Bernard's tenure in the world of politics has left him worse than a cynic; he's become a fatalist, too beaten down by bureaucracy to believe any longer in human solutions to human problems. His entire approach to his life and future has a basis in death. He's also a hippocrite, bemoaning how "the age of senseless violence" has reached the British Isles with the vicious antics of the Teddy Boys though he represents a far more conscious and final brand of senseless violence. For her part, Freya -- being a sculptress and daily engaged in the process, discipline and indeed the religion of creation (not creationism!) -- scoffs at Bernard's stoic certainty that such a day will ever come, and when she finally learns of the existence of the children, she rightly questions (as perhaps only a woman can) exactly what kind of world Bernard is preparing them to inhabit. It's my reading of the film that what Bernard hopes will survive the holocaust is not really the children, but rather the principles with which they have been inculcated, so that these creatures of radiation might endure as a tribute to the extinct ideals that promulgated them. Freya's accidental discovery of the children shatters her romantic covenant with Bernard, and naturally signs her own death warrant, and in this way Losey emphasizes that any government that keeps secrets from the people is by definition our enemy, deranged and fascist. When the light of the outside world touches upon Bernard's dark secret, the result is chaos in the classroom -- an anarchic rebellion among the children, itself an indictment of the postwar realities that gave rise to the Teddy Boys' own brand of violent anarchy.

Anarchy in the U.K., fifteen years before the Sex Pistols.

Joseph Losey, of course, made this film as an American expatriate working abroad, during the time following his blacklisting in the United States. Though Michel Ciment's career-length interview book CONVERSATIONS WITH LOSEY finds the director not overly enamored with the film, nor with science fiction as a genre, it's hard not to see powerful personal currents coursing through it. The importance that Losey places on doing what we love to do is most effectively illustrated with Freya's decision to return to chiselling away at her sculpture-in-progress, though she knows she has only minutes left in which to live. Though she lives in almost complete isolation, she has chosen to live in accordance with her ideals and beliefs, and truthfully tells Bernard that she will not live in denial of what she knows. She is, then, a victim of her own honsty, rejecting the offer to join Bernard in his world of shadows, much as Losey himself was sent into exile from a supposedly free country for his political beliefs. In the film's closing moments, seen from the God-like vantage of a government helicopter, we see Bernard's project in ruins, with many lives traumatized if not ended and much faith destroyed, and a barren seaside landscape only modestly removed from desolation. What most survives in the film's closing tableaux is the power of Freya's art, much as the power of this film has survived the political turbulence of Losey's own life and times.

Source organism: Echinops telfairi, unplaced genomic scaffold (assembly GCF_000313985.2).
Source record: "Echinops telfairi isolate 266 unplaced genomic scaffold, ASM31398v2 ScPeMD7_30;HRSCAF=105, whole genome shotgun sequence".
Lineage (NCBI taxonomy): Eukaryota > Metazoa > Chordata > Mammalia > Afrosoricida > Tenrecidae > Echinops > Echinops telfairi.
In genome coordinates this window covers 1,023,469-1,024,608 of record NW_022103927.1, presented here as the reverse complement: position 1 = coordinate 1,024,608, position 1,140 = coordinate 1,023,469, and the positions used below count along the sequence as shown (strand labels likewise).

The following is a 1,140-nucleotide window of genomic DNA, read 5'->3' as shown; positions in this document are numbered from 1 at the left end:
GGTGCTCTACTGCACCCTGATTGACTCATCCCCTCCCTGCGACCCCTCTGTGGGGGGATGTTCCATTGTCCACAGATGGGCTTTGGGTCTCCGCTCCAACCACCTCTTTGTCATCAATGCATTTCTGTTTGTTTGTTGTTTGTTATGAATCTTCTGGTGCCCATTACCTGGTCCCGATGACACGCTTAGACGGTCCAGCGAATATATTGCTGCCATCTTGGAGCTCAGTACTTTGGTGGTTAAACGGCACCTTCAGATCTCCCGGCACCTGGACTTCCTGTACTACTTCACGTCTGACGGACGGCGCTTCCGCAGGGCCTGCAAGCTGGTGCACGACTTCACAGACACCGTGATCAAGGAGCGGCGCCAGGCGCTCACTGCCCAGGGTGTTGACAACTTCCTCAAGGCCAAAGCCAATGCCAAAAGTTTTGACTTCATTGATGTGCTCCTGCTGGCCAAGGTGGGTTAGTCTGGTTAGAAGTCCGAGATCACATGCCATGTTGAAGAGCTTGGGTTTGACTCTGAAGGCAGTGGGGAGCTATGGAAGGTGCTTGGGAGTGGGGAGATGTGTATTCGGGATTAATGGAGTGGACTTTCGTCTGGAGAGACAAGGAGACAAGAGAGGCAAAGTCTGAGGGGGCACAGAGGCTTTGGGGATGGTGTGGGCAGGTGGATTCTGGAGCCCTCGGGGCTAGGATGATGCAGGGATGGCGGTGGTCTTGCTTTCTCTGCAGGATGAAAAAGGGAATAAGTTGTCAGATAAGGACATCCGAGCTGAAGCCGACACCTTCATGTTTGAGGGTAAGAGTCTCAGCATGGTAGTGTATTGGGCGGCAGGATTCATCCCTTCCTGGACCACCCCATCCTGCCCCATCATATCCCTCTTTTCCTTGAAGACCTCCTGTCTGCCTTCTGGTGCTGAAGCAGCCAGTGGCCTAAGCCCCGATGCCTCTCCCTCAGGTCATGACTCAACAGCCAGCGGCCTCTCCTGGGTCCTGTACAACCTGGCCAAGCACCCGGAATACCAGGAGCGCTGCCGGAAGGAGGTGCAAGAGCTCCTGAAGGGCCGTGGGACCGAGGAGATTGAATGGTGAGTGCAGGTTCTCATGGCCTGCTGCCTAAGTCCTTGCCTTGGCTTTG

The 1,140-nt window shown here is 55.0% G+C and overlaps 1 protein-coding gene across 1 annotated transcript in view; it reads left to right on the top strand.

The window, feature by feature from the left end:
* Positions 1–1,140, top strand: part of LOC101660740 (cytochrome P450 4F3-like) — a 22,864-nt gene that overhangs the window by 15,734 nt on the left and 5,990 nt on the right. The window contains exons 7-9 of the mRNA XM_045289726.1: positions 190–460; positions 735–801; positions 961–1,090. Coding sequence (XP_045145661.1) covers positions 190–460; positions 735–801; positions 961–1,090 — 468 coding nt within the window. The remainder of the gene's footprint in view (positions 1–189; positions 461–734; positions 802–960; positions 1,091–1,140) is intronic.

Joan and Simon -- literally kept at sea by the forces of intimidation on a yacht flying the American flag.

It's hard to believe that critical reaction to the film was lukewarm at best. The cutting of ten minutes from the film may have done it no favors, but it didn't really damage it or obscure its bravery and brilliance. Among other things, Losey was criticized for hiring "the bland American actor"Macdonald Carey for the lead role of Simon. What I see in Simon's relationship with Joan -- again, at my present age -- is an illustration of how people necessarily go through life, on some levels, wearing rose-colored glasses, preferring to believe in a fantasy of life rather than look too closely at the true complexion of the world they inhabit. Vacations are always invitations to romantic fantasy, of course, and we imagine that the relationship between Simon and Joan is unlikely to endure even if they survive their accidental exposure to the contaminated children. It is dreams such as they discuss while in each other's arms that makes day-to-day life bearable under the best circumstances. That said, when they are made aware of the hideous truth buried beneath the craggy cliffs surrounding Freya's studio, they show righteous outrage and dedicate themselves to the children's cause. If they ultimate do more harm than good by following their hearts, it's because Bernard's experiment has nothing to do with matters of the heart, or even common sense.